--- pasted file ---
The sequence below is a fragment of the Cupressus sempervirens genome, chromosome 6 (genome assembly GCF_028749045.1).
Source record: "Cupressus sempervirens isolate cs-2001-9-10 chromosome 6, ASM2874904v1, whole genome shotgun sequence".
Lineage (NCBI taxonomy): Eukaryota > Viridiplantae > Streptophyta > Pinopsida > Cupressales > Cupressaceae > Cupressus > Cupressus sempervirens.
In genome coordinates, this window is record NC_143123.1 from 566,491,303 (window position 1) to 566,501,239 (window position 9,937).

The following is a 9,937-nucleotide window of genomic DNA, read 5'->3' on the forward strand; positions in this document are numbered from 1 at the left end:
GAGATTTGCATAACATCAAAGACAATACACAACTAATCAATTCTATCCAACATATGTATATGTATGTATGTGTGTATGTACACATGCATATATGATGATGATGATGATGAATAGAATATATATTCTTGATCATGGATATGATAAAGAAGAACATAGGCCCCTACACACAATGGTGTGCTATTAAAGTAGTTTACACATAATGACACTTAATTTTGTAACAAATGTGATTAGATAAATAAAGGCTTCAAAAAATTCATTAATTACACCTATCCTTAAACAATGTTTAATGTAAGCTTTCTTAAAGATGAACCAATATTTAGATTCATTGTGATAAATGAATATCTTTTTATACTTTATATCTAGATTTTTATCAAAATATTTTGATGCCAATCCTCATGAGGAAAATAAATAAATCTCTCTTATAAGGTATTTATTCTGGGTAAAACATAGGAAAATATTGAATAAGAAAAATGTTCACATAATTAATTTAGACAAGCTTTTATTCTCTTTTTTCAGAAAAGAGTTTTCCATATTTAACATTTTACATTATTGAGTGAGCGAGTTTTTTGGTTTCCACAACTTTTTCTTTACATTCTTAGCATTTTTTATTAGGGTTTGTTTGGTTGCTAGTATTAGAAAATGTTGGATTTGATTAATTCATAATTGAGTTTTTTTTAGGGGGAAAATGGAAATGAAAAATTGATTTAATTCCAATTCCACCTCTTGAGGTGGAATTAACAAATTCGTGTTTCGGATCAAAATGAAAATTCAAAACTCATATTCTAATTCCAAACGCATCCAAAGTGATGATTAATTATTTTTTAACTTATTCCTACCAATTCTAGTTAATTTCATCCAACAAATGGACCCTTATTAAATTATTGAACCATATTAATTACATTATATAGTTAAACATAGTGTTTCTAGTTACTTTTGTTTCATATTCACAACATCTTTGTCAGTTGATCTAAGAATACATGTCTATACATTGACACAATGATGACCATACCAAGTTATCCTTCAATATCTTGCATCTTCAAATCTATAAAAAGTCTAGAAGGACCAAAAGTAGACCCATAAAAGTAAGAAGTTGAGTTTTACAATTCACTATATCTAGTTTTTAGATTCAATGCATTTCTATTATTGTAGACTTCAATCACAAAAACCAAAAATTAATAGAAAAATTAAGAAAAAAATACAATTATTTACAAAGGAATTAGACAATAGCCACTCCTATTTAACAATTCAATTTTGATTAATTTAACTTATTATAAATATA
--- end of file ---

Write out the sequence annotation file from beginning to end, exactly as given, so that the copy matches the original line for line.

The sequence below is a fragment of the Cupressus sempervirens genome, chromosome 6 (genome assembly GCF_028749045.1).
Source record: "Cupressus sempervirens isolate cs-2001-9-10 chromosome 6, ASM2874904v1, whole genome shotgun sequence".
Lineage (NCBI taxonomy): Eukaryota > Viridiplantae > Streptophyta > Pinopsida > Cupressales > Cupressaceae > Cupressus > Cupressus sempervirens.
In genome coordinates, this window is record NC_143123.1 from 566,491,303 (window position 1) to 566,501,239 (window position 9,937).

The following is a 9,937-nucleotide window of genomic DNA, read 5'->3' on the forward strand; positions in this document are numbered from 1 at the left end:
GAGATTTGCATAACATCAAAGACAATACACAACTAATCAATTCTATCCAACATATGTATATGTATGTATGTGTGTATGTACACATGCATATATGATGATGATGATGATGAATAGAATATATATTCTTGATCATGGATATGATAAAGAAGAACATAGGCCCCTACACACAATGGTGTGCTATTAAAGTAGTTTACACATAATGACACTTAATTTTGTAACAAATGTGATTAGATAAATAAAGGCTTCAAAAAATTCATTAATTACACCTATCCTTAAACAATGTTTAATGTAAGCTTTCTTAAAGATGAACCAATATTTAGATTCATTGTGATAAATGAATATCTTTTTATACTTTATATCTAGATTTTTATCAAAATATTTTGATGCCAATCCTCATGAGGAAAATAAATAAATCTCTCTTATAAGGTATTTATTCTGGGTAAAACATAGGAAAATATTGAATAAGAAAAATGTTCACATAATTAATTTAGACAAGCTTTTATTCTCTTTTTTCAGAAAAGAGTTTTCCATATTTAACATTTTACATTATTGAGTGAGCGAGTTTTTTGGTTTCCACAACTTTTTCTTTACATTCTTAGCATTTTTTATTAGGGTTTGTTTGGTTGCTAGTATTAGAAAATGTTGGATTTGATTAATTCATAATTGAGTTTTTTTTAGGGGGAAAATGGAAATGAAAAATTGATTTAATTCCAATTCCACCTCTTGAGGTGGAATTAACAAATTCGTGTTTCGGATCAAAATGAAAATTCAAAACTCATATTCTAATTCCAAACGCATCCAAAGTGATGATTAATTATTTTTTAACTTATTCCTACCAATTCTAGTTAATTTCATCCAACAAATGGACCCTTATTAAATTATTGAACCATATTAATTACATTATATAGTTAAACATAGTGTTTCTAGTTACTTTTGTTTCATATTCACAACATCTTTGTCAGTTGATCTAAGAATACATGTCTATACATTGACACAATGATGACCATACCAAGTTATCCTTCAATATCTTGCATCTTCAAATCTATAAAAAGTCTAGAAGGACCAAAAGTAGACCCATAAAAGTAAGAAGTTGAGTTTTACAATTCACTATATCTAGTTTTTAGATTCAATGCATTTCTATTATTGTAGACTTCAATCACAAAAACCAAAAATTAATAGAAAAATTAAGAAAAAAATACAATTATTTACAAAGGAATTAGACAATAGCCACTCCTATTTAACAATTCAATTTTGATTAATTTAACTTATTATAAATATA